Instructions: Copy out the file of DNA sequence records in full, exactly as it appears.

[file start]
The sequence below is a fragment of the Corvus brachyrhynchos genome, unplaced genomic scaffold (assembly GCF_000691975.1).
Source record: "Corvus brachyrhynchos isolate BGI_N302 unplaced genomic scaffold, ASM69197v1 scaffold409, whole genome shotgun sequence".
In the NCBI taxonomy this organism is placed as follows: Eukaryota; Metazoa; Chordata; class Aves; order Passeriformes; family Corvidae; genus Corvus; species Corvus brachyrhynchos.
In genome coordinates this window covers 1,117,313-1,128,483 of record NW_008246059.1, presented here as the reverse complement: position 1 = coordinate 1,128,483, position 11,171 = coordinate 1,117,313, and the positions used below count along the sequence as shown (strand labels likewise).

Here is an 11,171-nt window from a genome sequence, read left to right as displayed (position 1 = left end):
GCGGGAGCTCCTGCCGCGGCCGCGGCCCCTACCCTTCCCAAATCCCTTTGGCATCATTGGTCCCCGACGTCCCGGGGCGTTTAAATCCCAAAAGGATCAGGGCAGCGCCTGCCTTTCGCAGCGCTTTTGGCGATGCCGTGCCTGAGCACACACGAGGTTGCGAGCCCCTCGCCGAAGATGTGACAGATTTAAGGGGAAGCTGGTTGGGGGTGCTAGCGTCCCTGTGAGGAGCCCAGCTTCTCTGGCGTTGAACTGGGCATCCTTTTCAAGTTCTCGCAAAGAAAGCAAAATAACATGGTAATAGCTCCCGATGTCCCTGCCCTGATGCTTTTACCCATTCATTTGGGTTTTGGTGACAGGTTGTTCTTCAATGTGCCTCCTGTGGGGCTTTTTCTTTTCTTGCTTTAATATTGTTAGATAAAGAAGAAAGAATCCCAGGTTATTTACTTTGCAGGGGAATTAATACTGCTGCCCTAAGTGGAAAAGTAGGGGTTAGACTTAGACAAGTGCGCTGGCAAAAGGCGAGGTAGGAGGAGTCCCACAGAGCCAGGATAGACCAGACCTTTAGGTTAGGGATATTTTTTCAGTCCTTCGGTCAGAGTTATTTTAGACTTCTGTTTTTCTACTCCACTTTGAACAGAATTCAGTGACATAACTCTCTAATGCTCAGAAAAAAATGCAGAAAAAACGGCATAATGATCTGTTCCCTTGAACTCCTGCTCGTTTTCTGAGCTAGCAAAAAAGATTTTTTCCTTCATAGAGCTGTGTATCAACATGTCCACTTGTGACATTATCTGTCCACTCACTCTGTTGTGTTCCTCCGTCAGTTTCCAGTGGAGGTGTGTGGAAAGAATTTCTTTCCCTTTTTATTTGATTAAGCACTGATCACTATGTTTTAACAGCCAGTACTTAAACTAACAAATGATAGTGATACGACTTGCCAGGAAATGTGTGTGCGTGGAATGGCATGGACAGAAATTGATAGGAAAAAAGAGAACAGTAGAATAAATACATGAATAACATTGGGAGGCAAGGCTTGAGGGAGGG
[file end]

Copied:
The sequence below is a fragment of the Corvus brachyrhynchos genome, unplaced genomic scaffold (assembly GCF_000691975.1).
Source record: "Corvus brachyrhynchos isolate BGI_N302 unplaced genomic scaffold, ASM69197v1 scaffold409, whole genome shotgun sequence".
In the NCBI taxonomy this organism is placed as follows: Eukaryota; Metazoa; Chordata; class Aves; order Passeriformes; family Corvidae; genus Corvus; species Corvus brachyrhynchos.
In genome coordinates this window covers 1,117,313-1,128,483 of record NW_008246059.1, presented here as the reverse complement: position 1 = coordinate 1,128,483, position 11,171 = coordinate 1,117,313, and the positions used below count along the sequence as shown (strand labels likewise).

Here is an 11,171-nt window from a genome sequence, read left to right as displayed (position 1 = left end):
GCGGGAGCTCCTGCCGCGGCCGCGGCCCCTACCCTTCCCAAATCCCTTTGGCATCATTGGTCCCCGACGTCCCGGGGCGTTTAAATCCCAAAAGGATCAGGGCAGCGCCTGCCTTTCGCAGCGCTTTTGGCGATGCCGTGCCTGAGCACACACGAGGTTGCGAGCCCCTCGCCGAAGATGTGACAGATTTAAGGGGAAGCTGGTTGGGGGTGCTAGCGTCCCTGTGAGGAGCCCAGCTTCTCTGGCGTTGAACTGGGCATCCTTTTCAAGTTCTCGCAAAGAAAGCAAAATAACATGGTAATAGCTCCCGATGTCCCTGCCCTGATGCTTTTACCCATTCATTTGGGTTTTGGTGACAGGTTGTTCTTCAATGTGCCTCCTGTGGGGCTTTTTCTTTTCTTGCTTTAATATTGTTAGATAAAGAAGAAAGAATCCCAGGTTATTTACTTTGCAGGGGAATTAATACTGCTGCCCTAAGTGGAAAAGTAGGGGTTAGACTTAGACAAGTGCGCTGGCAAAAGGCGAGGTAGGAGGAGTCCCACAGAGCCAGGATAGACCAGACCTTTAGGTTAGGGATATTTTTTCAGTCCTTCGGTCAGAGTTATTTTAGACTTCTGTTTTTCTACTCCACTTTGAACAGAATTCAGTGACATAACTCTCTAATGCTCAGAAAAAAATGCAGAAAAAACGGCATAATGATCTGTTCCCTTGAACTCCTGCTCGTTTTCTGAGCTAGCAAAAAAGATTTTTTCCTTCATAGAGCTGTGTATCAACATGTCCACTTGTGACATTATCTGTCCACTCACTCTGTTGTGTTCCTCCGTCAGTTTCCAGTGGAGGTGTGTGGAAAGAATTTCTTTCCCTTTTTATTTGATTAAGCACTGATCACTATGTTTTAACAGCCAGTACTTAAACTAACAAATGATAGTGATACGACTTGCCAGGAAATGTGTGTGCGTGGAATGGCATGGACAGAAATTGATAGGAAAAAAGAGAACAGTAGAATAAATACATGAATAACATTGGGAGGCAAGGCTTGAGGGAGGG